They have a tradition of a person who fled and lived as an hermit in the Calf, and still speak of his pendent bed, coffin,&c.; this was a Mr. Thomas Bushel, who says, " The embrions of my mines proving abortive, by the fall and death of Lord Chancellor Bacon, in James's reign, were the motives which persuaded my pensive retirements to a three years' solitude, in the desolate isle called the Calf of Man, where, in obedience to my dead lord's philosophical advice, I resolved to make a perfect experiment upon myself, for the obtaining of a long and healthy life, most necessary for such a repentance as my former debauchedness required, by a parsimonious diet of herbs, oil,mustard, and honey, with water sufficient, most like to that of our long-lived fathers before the flood, as was conceived by that lord; which I most strictly observed, as if obliged by a religious vow, till Divine Providence called me to a more active life "*1
The Calf is separated from the island by a narrow rocky channel, which has a heavy it is the Duke of Athol'sproperty; three pointed pillars are worthy of notice, as one halfof each is of a black bastard marble, and the other half of a shining white.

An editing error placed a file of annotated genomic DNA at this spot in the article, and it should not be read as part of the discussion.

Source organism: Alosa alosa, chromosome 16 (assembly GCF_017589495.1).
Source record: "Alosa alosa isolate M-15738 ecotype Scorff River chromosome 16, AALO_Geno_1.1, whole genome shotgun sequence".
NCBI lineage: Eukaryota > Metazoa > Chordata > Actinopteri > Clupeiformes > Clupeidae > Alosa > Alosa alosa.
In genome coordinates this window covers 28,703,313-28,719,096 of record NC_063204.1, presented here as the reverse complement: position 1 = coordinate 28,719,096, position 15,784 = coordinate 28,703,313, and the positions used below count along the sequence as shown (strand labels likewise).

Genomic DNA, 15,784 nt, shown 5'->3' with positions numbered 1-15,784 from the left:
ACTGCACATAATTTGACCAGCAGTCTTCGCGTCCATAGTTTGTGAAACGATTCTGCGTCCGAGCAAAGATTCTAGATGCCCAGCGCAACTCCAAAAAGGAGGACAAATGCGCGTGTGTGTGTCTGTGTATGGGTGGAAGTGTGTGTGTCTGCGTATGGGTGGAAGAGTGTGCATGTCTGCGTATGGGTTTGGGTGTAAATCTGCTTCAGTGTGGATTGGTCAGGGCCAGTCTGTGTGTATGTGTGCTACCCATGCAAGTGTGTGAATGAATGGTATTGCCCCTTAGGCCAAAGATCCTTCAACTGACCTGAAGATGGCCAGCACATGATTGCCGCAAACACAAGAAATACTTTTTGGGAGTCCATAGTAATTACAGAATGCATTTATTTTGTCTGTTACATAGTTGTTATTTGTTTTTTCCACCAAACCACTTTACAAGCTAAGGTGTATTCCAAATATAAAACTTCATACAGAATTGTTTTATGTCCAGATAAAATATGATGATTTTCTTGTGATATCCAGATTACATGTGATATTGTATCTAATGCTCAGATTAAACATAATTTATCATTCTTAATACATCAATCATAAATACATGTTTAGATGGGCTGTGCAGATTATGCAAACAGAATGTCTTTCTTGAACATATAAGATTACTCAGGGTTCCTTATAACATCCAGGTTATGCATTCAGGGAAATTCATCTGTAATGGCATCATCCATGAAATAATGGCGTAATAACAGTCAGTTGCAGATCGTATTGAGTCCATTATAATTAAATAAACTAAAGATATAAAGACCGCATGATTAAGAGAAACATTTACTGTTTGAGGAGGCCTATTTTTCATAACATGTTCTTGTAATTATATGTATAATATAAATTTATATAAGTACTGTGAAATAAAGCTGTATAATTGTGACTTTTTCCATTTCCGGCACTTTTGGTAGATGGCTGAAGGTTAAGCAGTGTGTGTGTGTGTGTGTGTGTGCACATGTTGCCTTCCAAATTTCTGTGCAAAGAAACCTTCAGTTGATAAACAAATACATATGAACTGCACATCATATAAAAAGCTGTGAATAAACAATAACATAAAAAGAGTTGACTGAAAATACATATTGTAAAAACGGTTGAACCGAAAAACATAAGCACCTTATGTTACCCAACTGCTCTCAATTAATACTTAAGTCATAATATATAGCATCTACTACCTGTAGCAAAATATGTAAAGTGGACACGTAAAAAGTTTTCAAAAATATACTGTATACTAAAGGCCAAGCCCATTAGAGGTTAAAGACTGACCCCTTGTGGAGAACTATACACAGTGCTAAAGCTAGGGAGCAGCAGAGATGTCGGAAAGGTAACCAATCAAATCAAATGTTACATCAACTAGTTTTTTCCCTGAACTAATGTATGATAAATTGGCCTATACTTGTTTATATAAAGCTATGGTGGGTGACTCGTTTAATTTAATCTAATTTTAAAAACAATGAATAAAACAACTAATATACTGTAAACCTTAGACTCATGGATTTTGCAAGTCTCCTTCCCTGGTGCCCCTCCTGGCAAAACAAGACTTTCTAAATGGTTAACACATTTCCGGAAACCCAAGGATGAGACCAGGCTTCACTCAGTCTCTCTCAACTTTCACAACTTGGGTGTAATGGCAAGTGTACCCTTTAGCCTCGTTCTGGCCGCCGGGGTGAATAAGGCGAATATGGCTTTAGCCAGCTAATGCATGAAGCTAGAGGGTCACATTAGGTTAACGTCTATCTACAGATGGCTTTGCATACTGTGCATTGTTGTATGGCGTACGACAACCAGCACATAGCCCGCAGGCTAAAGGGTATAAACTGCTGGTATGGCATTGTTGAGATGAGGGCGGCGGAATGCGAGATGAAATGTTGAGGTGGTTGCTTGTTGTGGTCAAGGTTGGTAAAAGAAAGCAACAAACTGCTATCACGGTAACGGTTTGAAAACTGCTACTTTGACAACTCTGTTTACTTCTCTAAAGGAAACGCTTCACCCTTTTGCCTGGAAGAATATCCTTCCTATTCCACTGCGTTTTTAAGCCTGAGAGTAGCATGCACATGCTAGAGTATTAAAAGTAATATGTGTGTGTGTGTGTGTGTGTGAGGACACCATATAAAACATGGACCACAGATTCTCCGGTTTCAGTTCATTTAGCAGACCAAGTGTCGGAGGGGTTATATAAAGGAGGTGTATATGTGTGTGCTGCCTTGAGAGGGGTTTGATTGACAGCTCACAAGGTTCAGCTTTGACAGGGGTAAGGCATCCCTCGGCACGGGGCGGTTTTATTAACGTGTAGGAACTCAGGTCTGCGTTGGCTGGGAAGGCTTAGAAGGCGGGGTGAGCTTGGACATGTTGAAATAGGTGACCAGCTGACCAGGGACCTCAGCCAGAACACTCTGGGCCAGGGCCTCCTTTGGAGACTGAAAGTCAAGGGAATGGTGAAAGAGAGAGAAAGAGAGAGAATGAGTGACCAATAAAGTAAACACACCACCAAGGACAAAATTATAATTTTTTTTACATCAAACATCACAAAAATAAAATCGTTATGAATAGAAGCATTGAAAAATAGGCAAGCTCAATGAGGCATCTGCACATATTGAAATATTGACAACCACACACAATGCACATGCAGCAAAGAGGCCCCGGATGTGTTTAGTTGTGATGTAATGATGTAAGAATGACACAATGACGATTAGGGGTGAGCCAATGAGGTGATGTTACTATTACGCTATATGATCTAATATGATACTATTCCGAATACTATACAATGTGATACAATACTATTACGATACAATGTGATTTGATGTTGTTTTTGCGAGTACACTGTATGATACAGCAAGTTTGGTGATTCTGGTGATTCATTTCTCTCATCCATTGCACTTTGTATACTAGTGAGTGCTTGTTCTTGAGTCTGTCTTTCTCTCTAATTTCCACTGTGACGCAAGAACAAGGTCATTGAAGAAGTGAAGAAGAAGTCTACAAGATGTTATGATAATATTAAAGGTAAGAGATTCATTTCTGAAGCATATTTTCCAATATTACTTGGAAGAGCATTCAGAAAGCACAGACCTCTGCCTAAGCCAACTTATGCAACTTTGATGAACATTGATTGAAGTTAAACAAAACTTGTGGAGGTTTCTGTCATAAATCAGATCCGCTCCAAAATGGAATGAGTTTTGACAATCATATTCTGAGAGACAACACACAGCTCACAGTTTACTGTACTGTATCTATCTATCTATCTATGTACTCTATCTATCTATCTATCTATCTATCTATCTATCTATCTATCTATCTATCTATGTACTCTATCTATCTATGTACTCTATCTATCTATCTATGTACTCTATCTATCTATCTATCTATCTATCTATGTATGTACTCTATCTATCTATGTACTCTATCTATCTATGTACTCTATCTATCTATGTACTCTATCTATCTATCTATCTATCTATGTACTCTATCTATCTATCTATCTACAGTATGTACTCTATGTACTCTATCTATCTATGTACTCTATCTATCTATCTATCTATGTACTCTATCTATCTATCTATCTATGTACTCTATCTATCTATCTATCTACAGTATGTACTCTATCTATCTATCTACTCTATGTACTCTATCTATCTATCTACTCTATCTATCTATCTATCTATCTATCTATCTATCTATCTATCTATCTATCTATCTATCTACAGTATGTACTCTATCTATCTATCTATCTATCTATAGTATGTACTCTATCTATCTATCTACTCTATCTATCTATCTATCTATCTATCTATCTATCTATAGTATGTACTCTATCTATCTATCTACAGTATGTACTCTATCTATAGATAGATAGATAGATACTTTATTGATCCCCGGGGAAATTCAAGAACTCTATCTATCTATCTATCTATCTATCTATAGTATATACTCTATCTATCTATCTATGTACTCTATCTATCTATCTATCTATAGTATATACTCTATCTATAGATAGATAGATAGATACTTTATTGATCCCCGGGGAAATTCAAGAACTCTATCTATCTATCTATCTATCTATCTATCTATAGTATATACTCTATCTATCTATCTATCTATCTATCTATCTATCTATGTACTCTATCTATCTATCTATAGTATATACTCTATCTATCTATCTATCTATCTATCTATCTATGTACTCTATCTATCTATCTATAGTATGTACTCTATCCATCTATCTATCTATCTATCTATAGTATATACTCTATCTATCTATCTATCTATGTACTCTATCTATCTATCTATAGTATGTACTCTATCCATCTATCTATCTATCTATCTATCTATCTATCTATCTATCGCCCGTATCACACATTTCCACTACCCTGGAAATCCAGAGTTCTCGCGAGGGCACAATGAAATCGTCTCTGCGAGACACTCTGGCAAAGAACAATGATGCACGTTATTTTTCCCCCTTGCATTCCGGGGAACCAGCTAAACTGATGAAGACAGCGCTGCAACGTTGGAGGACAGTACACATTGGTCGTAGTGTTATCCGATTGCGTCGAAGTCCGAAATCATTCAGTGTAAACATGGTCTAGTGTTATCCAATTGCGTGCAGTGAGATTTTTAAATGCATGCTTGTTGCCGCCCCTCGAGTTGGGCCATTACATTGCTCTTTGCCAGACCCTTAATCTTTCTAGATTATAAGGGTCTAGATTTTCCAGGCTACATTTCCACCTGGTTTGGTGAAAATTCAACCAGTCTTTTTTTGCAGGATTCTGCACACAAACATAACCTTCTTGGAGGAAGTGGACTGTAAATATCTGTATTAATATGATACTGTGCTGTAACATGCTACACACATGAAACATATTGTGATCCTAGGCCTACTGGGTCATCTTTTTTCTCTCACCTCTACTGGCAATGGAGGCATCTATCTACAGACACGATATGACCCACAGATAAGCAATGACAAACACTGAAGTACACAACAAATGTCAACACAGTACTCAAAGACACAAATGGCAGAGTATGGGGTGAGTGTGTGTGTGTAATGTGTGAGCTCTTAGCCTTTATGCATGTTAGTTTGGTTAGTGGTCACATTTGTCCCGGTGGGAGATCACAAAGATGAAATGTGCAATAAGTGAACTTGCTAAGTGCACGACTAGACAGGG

But to return: the stranger should visit Fairy-hill, and the fields adjacent, where King Ivar fought a battle.
Rye is but little grown here, nor is there any marl; but they are a little more industrious than on the north side, in collecting the sea-weed on the shore, for the purposes of manure.
" The prudent farmer all manure provides,
The mire of roads, the mould of hedge-row sides;
For him their mud the stagnant ponds supply:
For him their soil, the stable and the sty.
For this the swain, on Kennet s winding shore,
Digs sulphurous peat along the sable moor;
For this, where Ocean bounds the stormy strand
They fetch dank sea-weed to the neighb'ring land."
Donations to the poor about 40l. principal.
Rev. Mr. Quayle, Mr. Crebbin, Mr. Christian; and in1782, the Rev. John Clegg, the present vicar. The church was built in 1775, and the chancel since that period; it is light, large, neat, and pleasant within, 78 feet long, by 21 feet broad, and is dedicated to the Holy Trinity
The vicarage-house was rebuilt in 1715. Bishop Wilson gave 2l. towards it, and, in 1734, 2l. towards the school-house.
A copper mine has lately been discovered in this neighbourhood.
The beautiful little bay of Port-iron, it is generally allowed, furnishes the first samples, in point of excellency, of all the choice kinds of fish frequenting these shores; the herrings taken here are superior to all others in flavour and plumpness.
Fairy-hill is a noble barrow, which, tradition reports, was raised to perpetuate the memory of Reginald, king of Man, who, on this spot, was killed in single combat by Ivar.
Sacheverell mentions a pool in this parish of so vitriolic a quality, that poultry avoid it; this probably proceeds from the particles of copper which (says he) are discovered on the sides of its mountains.
Ballagawn has the ruins of an old chapel on it, in which is an excellent spring.